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Friday, January 21, 2011

The Other Side of the Door

Time has really started to fly.  I feel like just last week was New Year’s.  The past couple weeks have brought some exciting occurrences and yet some more changes to life here in Chimbote.  First though, a few thoughts on health care…

I have tried really hard to paint an accurate picture of what health care looks like here in Peru.  The truth is, however, that even though I am on the inside of this system (so to speak) my view is still a little skewed.  I am very lucky to be able to afford the healthcareSAM_3000 that I would need down here.  I also know that if something were to happen and I needed more care than can be given in Peru, I would be flown home.  That is not an option for Peruvians.  As much as I would like to believe I am living in solidarity with the people down here, this one fact makes a giant difference.  Not a day goes by that I do not realize the privileges I have been given.  I had a rather lively discussion with a co-worker a couple weeks ago.  The debate was about healthcare as a right as opposed to privilege.  I strongly believe that everyone in the world has the right to receive quality healthcare.  Whether or not they are receiving such care is a completely different matter (and one I am trying to work on).  One of the reasons I like CMMB is exactly that.  Their vision as stated on their website is: A world in which every human life is valued and quality healthcare is available to all.  I strongly believe in this and have committed myself to attempting to achieve this for as many people as possible in Peru.  However, in Chimbote, healthcare is mostly reserved for the privileged.  If you can afford the ten sole general medicine visit, you are in pretty good shape (so to speak).  Just because this is the way life is down here does not mean that it should remain so.  As one of my friends said “the secret to change is leaving apathy at the door”.  My first step is to try and do some education with the nursing staff at hospice.  By educating other healthcare workers, I can hope to achieve a much more far-reaching effect and in turn, help more patients receive the quality care they deserve.  Like everything else in Peru, poco a poco.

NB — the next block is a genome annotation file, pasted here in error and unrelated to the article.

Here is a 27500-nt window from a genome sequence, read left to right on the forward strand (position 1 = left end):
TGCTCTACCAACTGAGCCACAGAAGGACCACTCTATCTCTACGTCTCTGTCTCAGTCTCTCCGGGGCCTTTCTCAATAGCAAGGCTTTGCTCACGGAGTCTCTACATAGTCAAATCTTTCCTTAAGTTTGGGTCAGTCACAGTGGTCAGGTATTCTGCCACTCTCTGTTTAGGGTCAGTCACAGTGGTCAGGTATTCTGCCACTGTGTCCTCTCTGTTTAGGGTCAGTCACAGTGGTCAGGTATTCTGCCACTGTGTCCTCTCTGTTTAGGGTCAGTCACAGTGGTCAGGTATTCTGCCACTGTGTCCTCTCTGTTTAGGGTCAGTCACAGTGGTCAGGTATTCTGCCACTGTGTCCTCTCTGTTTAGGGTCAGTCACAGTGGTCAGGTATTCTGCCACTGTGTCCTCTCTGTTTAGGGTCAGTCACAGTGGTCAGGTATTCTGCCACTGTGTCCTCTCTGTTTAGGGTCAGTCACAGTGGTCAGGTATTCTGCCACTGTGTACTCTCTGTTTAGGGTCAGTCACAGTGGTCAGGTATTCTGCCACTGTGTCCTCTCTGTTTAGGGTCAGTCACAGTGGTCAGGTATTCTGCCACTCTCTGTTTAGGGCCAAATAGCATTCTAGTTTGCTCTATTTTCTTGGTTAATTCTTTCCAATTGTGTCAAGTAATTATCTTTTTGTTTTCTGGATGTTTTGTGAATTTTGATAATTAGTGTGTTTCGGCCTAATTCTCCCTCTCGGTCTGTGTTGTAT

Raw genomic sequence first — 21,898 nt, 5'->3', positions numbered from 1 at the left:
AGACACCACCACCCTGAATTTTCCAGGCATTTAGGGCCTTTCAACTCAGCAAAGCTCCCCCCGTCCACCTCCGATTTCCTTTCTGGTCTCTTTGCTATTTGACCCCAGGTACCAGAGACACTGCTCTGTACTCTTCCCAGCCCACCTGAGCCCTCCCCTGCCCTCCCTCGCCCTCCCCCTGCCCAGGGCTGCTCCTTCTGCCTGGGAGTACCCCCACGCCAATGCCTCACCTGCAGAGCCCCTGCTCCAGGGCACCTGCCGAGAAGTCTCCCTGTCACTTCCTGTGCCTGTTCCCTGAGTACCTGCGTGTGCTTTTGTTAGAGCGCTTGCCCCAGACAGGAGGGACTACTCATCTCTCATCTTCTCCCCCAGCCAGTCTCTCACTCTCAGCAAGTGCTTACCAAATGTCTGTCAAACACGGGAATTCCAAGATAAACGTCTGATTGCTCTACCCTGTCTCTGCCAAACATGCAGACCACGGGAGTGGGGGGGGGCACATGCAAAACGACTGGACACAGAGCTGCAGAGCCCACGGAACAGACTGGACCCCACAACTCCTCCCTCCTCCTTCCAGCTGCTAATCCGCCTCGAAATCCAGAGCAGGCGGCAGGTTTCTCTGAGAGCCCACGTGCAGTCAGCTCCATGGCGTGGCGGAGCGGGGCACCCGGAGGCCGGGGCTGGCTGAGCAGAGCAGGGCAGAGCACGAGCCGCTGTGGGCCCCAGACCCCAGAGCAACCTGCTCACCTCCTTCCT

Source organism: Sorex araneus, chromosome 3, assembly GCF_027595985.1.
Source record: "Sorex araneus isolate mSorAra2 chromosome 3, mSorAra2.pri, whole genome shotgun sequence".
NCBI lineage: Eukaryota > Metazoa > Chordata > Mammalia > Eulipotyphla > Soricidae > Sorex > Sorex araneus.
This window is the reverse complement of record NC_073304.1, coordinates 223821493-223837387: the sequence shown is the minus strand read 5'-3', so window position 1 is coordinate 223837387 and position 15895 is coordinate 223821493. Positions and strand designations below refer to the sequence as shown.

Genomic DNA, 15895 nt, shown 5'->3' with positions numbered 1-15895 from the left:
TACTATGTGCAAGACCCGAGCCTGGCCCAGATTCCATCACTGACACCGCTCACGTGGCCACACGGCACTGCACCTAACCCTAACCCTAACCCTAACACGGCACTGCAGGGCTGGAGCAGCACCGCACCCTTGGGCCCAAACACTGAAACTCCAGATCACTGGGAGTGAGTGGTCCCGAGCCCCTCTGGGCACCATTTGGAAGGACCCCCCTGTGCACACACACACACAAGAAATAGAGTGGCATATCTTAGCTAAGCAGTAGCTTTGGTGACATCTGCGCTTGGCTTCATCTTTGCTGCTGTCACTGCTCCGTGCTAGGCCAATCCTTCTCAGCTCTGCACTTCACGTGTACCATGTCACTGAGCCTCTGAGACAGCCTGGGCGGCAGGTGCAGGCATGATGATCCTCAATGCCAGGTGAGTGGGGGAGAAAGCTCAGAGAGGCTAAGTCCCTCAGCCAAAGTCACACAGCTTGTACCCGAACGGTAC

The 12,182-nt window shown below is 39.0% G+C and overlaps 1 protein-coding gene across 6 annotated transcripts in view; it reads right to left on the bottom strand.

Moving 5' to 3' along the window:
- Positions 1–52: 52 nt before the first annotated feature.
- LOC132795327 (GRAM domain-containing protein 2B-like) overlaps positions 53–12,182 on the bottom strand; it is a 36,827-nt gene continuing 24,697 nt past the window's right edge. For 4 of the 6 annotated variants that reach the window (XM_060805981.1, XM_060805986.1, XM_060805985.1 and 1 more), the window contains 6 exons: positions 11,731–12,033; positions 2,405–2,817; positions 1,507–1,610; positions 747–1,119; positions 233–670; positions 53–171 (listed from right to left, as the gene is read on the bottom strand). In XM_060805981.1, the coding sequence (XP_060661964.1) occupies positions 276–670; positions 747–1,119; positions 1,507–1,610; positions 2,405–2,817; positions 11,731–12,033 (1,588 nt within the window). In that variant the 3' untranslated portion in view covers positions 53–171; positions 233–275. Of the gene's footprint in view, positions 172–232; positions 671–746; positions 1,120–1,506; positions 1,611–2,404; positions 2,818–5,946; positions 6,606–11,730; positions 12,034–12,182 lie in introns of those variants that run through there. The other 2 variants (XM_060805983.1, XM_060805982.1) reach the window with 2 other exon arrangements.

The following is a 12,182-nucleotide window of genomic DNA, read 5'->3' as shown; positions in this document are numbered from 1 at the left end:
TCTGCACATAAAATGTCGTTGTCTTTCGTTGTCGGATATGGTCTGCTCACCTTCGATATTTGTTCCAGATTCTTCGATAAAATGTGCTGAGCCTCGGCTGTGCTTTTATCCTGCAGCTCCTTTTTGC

In the Daly household, if we see someone walking up the driveway wanting to sell us something or preach to us, we run for the nearest desk to hide under, turn off the TV and the lights and hold our breath.  I now know what the people on the other side of the door feel like.  Last week, we ventured out to Cambio Puente to gather some missing data from our population and to let people know about the free health clinic we are hosting this weekend.  In itself, this would not be all that exciting except for the fact that this was the first time I was let off on my own to gather data.  I knocked door to door and talked to people about our project and let them know about the clinic.  While a little nerve wrecking, I was pleasantly surprised to find out that I could understand everything being said to me and more importantly, that everyone else could understand me!  It took four nurses a day and a half to knock on every single door in Cambio Puente.  Afterwards, I guided my Peruvian co-workers to a ceviche stand in the middle of the market.  They were all surprised when I wanted my ceviche spicy.  As we say in our house, “Comida sin aji, no es comida (food without spice, isn’t food)”.

Witches market in Chiclayo.Last weekend, my fellow volunteer Amber and I decided to take advantage of this beautiful country we live in and explore the city of Chiclayo.  There are (supposedly) some great ruins up there (that due to time constraints we were not able to visit) and a huge market complete with a section devoted to traditional healing.  There were dozens of unidentifiable herbs, skunk pelts, amulets, voodoo dolls, dried lizards and much much more.  If I come down with some mysterious Peruvian illness, I will be heading straight for the market in Chiclayo.  We found a great little hostel in the beach town of Pimentel (after deciding not to stay at a not so great little hostel) complete with cable TV, a hot shower and toilet seat. 

A huge thanks this week goes out to my friend Kara Churchill who helped me laugh and cry my way through nursing school and continues push me to be the best nurse possible.

Congratulations to Heather and Jim Brennan on welcoming their newest addition to their family, Elliot John!

And finally, don’t forget to have a look at my pictures by following the link on the left or clicking here.

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